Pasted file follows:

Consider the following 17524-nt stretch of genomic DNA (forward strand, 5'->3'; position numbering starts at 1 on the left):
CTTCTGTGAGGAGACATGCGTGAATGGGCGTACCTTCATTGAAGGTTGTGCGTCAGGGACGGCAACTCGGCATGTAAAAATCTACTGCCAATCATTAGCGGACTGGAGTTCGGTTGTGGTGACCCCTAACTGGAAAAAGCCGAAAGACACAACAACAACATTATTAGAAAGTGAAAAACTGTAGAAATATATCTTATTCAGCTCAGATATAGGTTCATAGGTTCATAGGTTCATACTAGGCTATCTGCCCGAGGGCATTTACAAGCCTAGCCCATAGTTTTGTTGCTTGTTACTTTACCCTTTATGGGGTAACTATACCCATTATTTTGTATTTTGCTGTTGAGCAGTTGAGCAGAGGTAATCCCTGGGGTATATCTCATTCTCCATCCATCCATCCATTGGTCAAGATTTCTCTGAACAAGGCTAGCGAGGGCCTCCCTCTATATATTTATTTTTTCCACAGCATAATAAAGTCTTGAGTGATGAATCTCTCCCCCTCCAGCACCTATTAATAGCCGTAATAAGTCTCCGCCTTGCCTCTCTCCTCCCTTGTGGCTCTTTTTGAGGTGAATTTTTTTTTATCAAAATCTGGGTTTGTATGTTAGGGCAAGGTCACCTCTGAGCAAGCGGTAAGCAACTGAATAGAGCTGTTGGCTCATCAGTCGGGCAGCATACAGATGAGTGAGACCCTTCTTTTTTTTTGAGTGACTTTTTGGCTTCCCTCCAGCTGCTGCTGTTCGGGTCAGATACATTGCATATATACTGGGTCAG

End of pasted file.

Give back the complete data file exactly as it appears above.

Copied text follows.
Consider the following 17524-nt stretch of genomic DNA (forward strand, 5'->3'; position numbering starts at 1 on the left):
CTTCTGTGAGGAGACATGCGTGAATGGGCGTACCTTCATTGAAGGTTGTGCGTCAGGGACGGCAACTCGGCATGTAAAAATCTACTGCCAATCATTAGCGGACTGGAGTTCGGTTGTGGTGACCCCTAACTGGAAAAAGCCGAAAGACACAACAACAACATTATTAGAAAGTGAAAAACTGTAGAAATATATCTTATTCAGCTCAGATATAGGTTCATAGGTTCATAGGTTCATACTAGGCTATCTGCCCGAGGGCATTTACAAGCCTAGCCCATAGTTTTGTTGCTTGTTACTTTACCCTTTATGGGGTAACTATACCCATTATTTTGTATTTTGCTGTTGAGCAGTTGAGCAGAGGTAATCCCTGGGGTATATCTCATTCTCCATCCATCCATCCATTGGTCAAGATTTCTCTGAACAAGGCTAGCGAGGGCCTCCCTCTATATATTTATTTTTTCCACAGCATAATAAAGTCTTGAGTGATGAATCTCTCCCCCTCCAGCACCTATTAATAGCCGTAATAAGTCTCCGCCTTGCCTCTCTCCTCCCTTGTGGCTCTTTTTGAGGTGAATTTTTTTTTATCAAAATCTGGGTTTGTATGTTAGGGCAAGGTCACCTCTGAGCAAGCGGTAAGCAACTGAATAGAGCTGTTGGCTCATCAGTCGGGCAGCATACAGATGAGTGAGACCCTTCTTTTTTTTTGAGTGACTTTTTGGCTTCCCTCCAGCTGCTGCTGTTCGGGTCAGATACATTGCATATATACTGGGTCAG